In my last post, I explained MapReduce in terms of a hypothetical exercise: counting up all the smartphones in the Empire State Building. My idea was to have the fire wardens count up the number of smartphones, by platform, in each suite on the warden's floor. For each suite, they'd write the smartphone platform name and number of handsets on a separate sheet of paper. They'd put all the sheets in an envelope, and drop the envelope in the mail chute. Down in the lobby, I'd get all the envelopes out of the mailboxes, open them, sort the sheets by platform name into separate piles, then stuff the piles into new envelopes and send a couple each to the fire wardens on the 10th, 20th and 30th floors. The fire wardens on those three floors would enter final tallies for each platform they had sheets for onto a new sheet of paper. Back in my office, the three final tally sheets' data would then get entered into a spreadsheet and I'd have some valuable data, given that the Empire State Building has enough people to warrant its own ZIP code.
In this post, I want to correlate some of the actors and objects in the skyscraper scenario to MapReduce vocabulary. If you can follow the last post and this one, you'll understand MapReduce pretty well, all without getting bogged down in lines of code. And if you can do that, Big Data will make a lot more sense.
In our skyscraper analogy, the work the fire wardens did in getting the per-suite, per-platform handset count would be the Map step in our job, and the work the fire wardens on the 10th, 20th and 30th floors did, in calculating their final platform tallies, would be the Reduce step. A Map step and a Reduce step constitute a MapReduce job. Got that?
Let's keep going. For the building, the collection of suite numbers and smartphone types in each would represent the keys and values in our input file. We split/partitioned that file into a smaller one for each floor which, just like the original input file, would have suite number as the key and smartphone platform data as the value. For each suite, our mappers (the fire wardens on each floor) created output data with the smartphone platform name as key and the count of handsets for that suite and platform as the value. So the mappers produce output which eventually becomes the Reduce step's input.
But a little work is required there. The work I did in the lobby, making sure all data for a given key from the mappers' output went to one, and only one, reducer (i.e. one of the fire wardens on the 10th, 20th and 30th floors) as input, made me the master node (as opposed to a worker node, where the mapper and reducer work takes place). As it happens, I sent data for two keys to each reducer node, which is fine. Each reducer then processed its input and generated an output file of its own with platform as key and the grand total handset count in the building for that platform as the value. My assistant, acting as the output writer, concatenated the reducers' output into a single output file for the job. All of the fire wardens and I acted as the nodes in the cluster.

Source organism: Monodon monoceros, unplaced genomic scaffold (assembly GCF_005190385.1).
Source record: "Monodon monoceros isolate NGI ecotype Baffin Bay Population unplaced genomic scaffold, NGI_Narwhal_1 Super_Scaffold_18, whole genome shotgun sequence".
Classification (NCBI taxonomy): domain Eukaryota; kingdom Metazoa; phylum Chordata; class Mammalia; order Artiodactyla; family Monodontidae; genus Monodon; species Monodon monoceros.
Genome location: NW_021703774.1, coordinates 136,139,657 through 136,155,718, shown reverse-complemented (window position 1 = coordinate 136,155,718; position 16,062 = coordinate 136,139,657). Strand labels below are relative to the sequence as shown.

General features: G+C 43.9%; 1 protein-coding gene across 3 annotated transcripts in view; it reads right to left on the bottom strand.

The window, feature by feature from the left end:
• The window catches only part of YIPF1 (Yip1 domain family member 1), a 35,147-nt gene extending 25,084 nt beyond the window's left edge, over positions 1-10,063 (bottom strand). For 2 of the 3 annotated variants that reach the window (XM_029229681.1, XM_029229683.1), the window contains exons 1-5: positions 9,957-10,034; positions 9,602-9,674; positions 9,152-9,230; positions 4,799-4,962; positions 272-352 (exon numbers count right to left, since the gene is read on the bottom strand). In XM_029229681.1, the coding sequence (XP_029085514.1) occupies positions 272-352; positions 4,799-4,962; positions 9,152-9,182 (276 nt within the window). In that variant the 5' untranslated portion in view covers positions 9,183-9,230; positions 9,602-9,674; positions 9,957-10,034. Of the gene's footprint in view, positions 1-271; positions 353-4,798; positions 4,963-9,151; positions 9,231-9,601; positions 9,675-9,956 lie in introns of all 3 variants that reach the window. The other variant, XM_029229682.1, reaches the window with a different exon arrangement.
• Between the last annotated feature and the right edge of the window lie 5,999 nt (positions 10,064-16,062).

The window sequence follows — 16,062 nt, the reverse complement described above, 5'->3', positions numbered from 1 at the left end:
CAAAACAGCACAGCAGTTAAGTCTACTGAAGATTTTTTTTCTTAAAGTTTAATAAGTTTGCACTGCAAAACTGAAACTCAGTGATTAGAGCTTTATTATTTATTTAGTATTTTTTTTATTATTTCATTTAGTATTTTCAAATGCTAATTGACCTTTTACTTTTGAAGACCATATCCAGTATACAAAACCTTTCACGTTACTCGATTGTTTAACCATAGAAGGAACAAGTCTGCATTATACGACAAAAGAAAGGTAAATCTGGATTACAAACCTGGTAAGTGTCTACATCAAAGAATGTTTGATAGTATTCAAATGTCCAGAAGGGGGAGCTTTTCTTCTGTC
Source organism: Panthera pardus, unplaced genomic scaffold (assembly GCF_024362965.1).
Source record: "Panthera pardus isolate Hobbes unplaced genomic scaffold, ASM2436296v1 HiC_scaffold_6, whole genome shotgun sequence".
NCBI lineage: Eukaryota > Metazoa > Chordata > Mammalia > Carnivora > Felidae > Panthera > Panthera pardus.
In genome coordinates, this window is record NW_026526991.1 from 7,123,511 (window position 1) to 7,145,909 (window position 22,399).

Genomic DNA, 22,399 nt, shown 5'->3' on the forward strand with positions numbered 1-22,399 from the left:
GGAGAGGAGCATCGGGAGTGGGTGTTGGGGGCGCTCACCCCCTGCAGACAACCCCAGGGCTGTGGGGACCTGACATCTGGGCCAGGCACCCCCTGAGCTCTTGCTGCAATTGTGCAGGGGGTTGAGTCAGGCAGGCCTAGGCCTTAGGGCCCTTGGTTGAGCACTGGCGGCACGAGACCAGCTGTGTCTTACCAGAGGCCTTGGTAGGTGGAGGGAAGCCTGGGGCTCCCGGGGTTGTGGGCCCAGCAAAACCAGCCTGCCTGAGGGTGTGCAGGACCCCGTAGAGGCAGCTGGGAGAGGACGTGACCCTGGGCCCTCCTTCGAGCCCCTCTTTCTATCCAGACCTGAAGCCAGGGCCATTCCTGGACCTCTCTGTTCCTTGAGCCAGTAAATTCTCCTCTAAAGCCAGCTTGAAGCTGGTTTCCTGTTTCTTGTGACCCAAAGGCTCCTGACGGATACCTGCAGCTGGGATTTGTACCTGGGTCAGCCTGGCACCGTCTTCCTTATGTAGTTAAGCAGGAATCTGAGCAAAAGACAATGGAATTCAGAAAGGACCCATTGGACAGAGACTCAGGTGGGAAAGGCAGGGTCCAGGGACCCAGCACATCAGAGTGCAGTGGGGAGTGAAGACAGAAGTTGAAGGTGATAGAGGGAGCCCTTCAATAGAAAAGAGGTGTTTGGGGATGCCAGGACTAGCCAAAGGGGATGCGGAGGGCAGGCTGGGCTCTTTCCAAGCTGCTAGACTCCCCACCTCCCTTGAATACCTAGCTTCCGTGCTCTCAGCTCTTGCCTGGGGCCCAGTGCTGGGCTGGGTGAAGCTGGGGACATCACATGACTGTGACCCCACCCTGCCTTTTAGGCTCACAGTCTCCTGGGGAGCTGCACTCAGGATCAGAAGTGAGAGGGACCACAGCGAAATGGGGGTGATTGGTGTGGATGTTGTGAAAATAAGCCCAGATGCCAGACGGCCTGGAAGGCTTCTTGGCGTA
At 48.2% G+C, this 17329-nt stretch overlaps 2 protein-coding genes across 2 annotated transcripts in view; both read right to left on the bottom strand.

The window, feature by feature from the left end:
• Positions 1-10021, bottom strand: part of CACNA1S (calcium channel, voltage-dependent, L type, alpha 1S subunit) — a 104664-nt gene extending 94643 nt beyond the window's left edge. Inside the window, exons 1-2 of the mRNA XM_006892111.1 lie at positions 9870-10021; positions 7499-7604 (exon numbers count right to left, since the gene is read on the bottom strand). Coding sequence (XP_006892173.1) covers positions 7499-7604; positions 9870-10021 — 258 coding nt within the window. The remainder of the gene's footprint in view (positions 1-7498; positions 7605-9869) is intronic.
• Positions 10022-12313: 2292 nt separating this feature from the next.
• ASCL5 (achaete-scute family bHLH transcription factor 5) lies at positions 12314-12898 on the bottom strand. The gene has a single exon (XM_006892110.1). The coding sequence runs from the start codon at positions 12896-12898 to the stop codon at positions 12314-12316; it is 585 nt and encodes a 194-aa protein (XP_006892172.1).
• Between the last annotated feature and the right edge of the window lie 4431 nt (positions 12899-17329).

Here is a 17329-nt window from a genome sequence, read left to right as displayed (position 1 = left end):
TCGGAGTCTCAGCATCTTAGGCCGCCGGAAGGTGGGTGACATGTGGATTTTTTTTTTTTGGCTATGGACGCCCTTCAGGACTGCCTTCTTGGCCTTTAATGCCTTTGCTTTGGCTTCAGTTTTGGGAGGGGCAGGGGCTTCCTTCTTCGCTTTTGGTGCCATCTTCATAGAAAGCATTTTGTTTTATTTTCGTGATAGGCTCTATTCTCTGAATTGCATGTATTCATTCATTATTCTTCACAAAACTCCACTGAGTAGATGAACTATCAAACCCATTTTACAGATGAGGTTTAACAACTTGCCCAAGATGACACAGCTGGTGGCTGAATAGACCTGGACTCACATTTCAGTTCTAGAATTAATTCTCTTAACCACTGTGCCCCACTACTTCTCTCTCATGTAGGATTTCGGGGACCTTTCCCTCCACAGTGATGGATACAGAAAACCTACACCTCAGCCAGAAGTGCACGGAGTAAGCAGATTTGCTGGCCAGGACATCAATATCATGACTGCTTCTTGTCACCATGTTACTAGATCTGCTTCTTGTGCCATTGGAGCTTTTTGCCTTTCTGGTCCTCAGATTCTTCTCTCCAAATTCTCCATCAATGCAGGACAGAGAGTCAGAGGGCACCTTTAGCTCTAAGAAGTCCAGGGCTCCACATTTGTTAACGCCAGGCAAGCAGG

Belaboring the analogy ever more, imagine that building management didn't want to be outdone by the new World Trade Center building under construction downtown, and so added 50 new floors to the building. My method for getting smartphone platform counts would still work. I'd merely scale out my cluster by enlisting the new floors' fire wardens (i.e. I'd add nodes to the cluster). At any point in time, if one of them quit or got fired, I'd merely enlist the help of the new fire warden on that floor, since, in my example, I'd be treating each node as mere commodity hardware. (That would be kind of impersonal of me, but I have work to do). Best of all, I'd get the answer just as quickly this way, since each fire warden would be counting his or her input data at the same time (and thus processing in parallel).
A Map step is typically written as a Java function that knows how to process the key and value of each input and then emit a new set of key-value pairs as output. The Reduce step is written as another function that does likewise. By writing just two functions in this way, very complex problems can be calculated rather simply. And by enlisting more and more nodes in our Hadoop cluster, we can handle more and more data. Hadoop takes care of routing all the data amongst nodes and calling my Map and Reduce functions at the appropriate times.
But Map and Reduce functions can be written in many languages, not just Java. Moreover, software can be used to provide abstraction layers over MapReduce, allowing us to give instructions in another manner and rely on the software to generate MapReduce code for us. To provide just two examples, a Hadoop companion called Hive provides a SQL (structured query language)-like abstraction over MapReduce and another companion technology called Pig does so with its own Pig Latin language.
We'll talk more about Hive, Pig and other products in future posts, as we will about langauges that can be used in place of Java to write MapReduce code. We'll look at how analytics and data visualization products use Hive, Pig and other technology to make themselves Big Data-capable. And we'll understand that it all comes down to MapReduce, which isn't so mysterious after all.